Carmakers urge FTC to fight Qualcomm ruling
A group of automakers and technology companies is urging US regulators to take further action against chip maker Qualcomm over its sales practices.
Tesla, Ford, Honda, Daimler, Intel, and MediaTek have asked the Federal Trade Commission (FTC) to fight a recent court ruling in Qualcomm’s favor.
Qualcomm has the practice of requiring customers to sign patent licensing agreements before selling their chips.
Such practices have drawn accusations that the company is stifling competition.
Qualcomm, the world’s largest maker of cell phone chips, disputed these claims. The BBC reached out to the company for comment on the letter from the automakers.
In January 2017, the FTC filed a lawsuit against Qualcomm in the federal district court, accusing it of using “anti-competitive tactics” to maintain a monopoly in the supply of semiconductors for cell phones and other products.
The FTC said at the time that Qualcomm’s “anti-competitive conduct” led to the abandonment of the WiMax standard for 4G, while LTE was adopted by the global mobile industry.
The US trade regulator pointed out that Qualcomm’s practices had hurt both “competition and consumers” and meant that cell phone makers like Apple had to pay higher prices for Qualcomm chips.
In May 2019, a U.S. district judge sided with the FTC and ruled that Qualcomm should have changed its patent licensing practices, but earlier this month, a Ninth Circuit Court of Appeals jury canceled the decision.
“If allowed, the jury’s decision could destabilize the standards ecosystem by encouraging the abuse of market power gained through collaborative standards setting,” the group of automakers and technology companies wrote in its letter.
Apple also sued Qualcomm in January 2017 and accused it of overcharging for its technology, and Qualcomm counter-sued, arguing that Apple stole its trade secrets, among other things. Eventually, both companies settled all lawsuits in April 2019.
The problem of patents
According to Glyn Moody, a journalist specializing in technology policy, the auto industry is bothered by Qualcomm’s patent practices because “cars are essentially becoming computers on wheels,” as the industry continues to develop more advanced connected cars.
In the future, it is hoped that connected cars will use 5G processors to connect them to the internet. Carmakers have seen this battle over 4G and are concerned that it will solidify the company’s position as the battle for dominance over 5G technology advances.
“This is a completely different world than that [carmakers] they are used to it, so they suddenly find themselves facing computer standards and patents which is a big deal for them as they don’t have any. So if they have to start licensing this stuff, it’s going to get expensive for them, “Moody told the BBC.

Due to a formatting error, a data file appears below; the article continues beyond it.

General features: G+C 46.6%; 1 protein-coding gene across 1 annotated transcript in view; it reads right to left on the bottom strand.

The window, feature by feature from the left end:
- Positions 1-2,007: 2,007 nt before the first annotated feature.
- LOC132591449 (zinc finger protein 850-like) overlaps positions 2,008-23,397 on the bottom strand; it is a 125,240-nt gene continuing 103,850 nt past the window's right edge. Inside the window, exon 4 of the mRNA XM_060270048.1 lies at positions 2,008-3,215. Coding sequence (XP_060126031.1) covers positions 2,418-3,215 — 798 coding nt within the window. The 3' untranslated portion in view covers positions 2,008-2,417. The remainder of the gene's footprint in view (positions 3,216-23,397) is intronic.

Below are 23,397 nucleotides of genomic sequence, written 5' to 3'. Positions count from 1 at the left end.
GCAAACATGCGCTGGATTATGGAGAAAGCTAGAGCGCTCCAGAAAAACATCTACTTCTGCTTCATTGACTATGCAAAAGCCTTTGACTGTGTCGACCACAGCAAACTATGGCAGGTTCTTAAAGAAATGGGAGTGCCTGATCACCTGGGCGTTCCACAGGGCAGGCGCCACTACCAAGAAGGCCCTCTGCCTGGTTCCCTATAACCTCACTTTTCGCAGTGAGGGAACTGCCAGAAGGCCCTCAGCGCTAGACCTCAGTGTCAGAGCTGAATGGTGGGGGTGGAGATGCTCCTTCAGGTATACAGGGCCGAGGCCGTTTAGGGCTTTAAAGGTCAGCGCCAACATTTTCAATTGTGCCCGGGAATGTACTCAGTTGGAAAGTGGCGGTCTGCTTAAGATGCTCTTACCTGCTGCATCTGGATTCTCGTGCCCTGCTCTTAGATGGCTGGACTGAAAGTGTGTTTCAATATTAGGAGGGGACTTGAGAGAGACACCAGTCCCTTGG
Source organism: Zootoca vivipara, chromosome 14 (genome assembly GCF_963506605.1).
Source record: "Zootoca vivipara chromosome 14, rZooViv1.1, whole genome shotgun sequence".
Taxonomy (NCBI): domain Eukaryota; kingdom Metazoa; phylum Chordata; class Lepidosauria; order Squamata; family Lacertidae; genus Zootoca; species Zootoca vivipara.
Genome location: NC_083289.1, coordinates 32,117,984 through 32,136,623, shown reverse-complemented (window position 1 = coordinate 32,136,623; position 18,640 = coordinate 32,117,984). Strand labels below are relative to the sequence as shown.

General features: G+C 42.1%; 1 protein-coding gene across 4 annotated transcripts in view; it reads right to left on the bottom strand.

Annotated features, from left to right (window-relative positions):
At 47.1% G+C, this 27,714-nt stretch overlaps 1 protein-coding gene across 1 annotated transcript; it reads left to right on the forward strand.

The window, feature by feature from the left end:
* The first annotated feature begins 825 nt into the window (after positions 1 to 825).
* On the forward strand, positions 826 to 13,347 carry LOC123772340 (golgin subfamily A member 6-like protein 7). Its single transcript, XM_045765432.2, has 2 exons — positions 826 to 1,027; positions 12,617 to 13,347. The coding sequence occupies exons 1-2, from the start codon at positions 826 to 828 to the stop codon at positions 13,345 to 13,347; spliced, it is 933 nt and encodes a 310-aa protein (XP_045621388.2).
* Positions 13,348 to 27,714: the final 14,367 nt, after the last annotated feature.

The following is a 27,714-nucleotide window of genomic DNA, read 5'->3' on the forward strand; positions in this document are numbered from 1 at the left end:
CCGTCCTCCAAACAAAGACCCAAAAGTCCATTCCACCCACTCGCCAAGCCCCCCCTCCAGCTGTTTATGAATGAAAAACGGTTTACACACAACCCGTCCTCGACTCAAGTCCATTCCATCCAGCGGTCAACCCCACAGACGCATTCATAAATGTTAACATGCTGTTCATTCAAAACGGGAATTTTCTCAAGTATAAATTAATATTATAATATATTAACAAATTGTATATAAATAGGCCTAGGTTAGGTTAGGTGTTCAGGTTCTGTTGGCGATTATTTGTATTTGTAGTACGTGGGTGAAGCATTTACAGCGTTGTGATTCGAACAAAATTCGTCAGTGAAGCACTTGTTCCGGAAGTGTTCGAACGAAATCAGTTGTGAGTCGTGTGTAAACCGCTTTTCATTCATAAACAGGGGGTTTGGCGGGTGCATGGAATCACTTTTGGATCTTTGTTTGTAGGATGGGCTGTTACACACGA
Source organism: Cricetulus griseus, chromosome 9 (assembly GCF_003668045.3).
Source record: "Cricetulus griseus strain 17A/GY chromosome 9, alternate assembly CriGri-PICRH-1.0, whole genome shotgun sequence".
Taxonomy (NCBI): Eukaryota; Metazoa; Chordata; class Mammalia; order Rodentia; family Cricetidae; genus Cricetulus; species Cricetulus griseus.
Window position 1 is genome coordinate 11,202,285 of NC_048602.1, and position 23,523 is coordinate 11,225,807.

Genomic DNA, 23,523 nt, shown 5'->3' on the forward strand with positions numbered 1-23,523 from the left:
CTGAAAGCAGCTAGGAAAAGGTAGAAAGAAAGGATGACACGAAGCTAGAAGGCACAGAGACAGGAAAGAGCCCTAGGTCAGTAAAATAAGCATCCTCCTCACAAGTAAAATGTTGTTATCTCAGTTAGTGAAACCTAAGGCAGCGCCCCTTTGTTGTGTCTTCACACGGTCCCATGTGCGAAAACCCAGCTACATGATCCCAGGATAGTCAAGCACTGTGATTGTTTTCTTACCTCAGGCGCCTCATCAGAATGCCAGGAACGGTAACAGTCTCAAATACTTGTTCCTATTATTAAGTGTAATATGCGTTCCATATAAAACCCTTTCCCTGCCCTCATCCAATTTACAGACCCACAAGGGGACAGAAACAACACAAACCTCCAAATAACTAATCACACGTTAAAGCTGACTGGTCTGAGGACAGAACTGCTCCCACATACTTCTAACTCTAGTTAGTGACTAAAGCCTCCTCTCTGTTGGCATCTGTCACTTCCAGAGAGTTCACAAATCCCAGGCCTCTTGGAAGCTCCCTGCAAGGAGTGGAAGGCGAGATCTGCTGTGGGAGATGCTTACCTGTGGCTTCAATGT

A patent is a license that gives the owner the exclusive right to produce an invention and the exclusive right to exclude others from the production, use or sale of that invention.
“The basic principle of patents is that you have an idea and people only pay you because you have an idea,” he explained.
“The patent issue is a last resort strategy: when you don’t know what to do, you basically say that people owe you money for patents even if you’re not doing much for it.”
Stanford Law School Professor Mark Lemley is director of the Stanford Program in Law, Science and Technology. For several years he has been following Qualcomm’s various court cases.
“Qualcomm committed to licensing its chips on reasonable, non-discriminatory terms, because they wanted their chips to be included in industry standards, and so they created a framework to avoid doing so,” he said.
“I think they are actually violating the antitrust laws.”
‘Patents are bad for innovation’
Professor Lemley believes the Ninth Circuit Court of Appeals misunderstood “the definition of antitrust law” in overturning the ruling against Qualcomm.
“It is said, for example, that it can ignore most of the district court’s findings because those findings show harm to downstream customers and the antitrust law only affects competitors,” he explained.
“This is exactly the opposite: for decades the antitrust law has stated that we are not intent on protecting competitors, but on protecting the competitive process and protecting consumers.”
The FTC can appeal the decision, but if automakers and tech companies wish to sue Qualcomm, they should avoid the Ninth Circuit courts that cover the west coast of the United States, as “the courts within that circuit. they would feel bound by that decision. “
“If they fail to get the FTC to act, they will still have the opportunity to argue that this is wrong and shouldn’t be followed up in other cases, but it gets more difficult.”
Mr. Moody, who writes for Techdirt, a popular blog on the legal challenges of technology, points out that patents are indeed bad for innovation.
“If you want to grow the connected car market, what you really want are open standards without patent constraints, so you can have as many companies as possible participating in the market. [to] drive innovation and reduce costs “.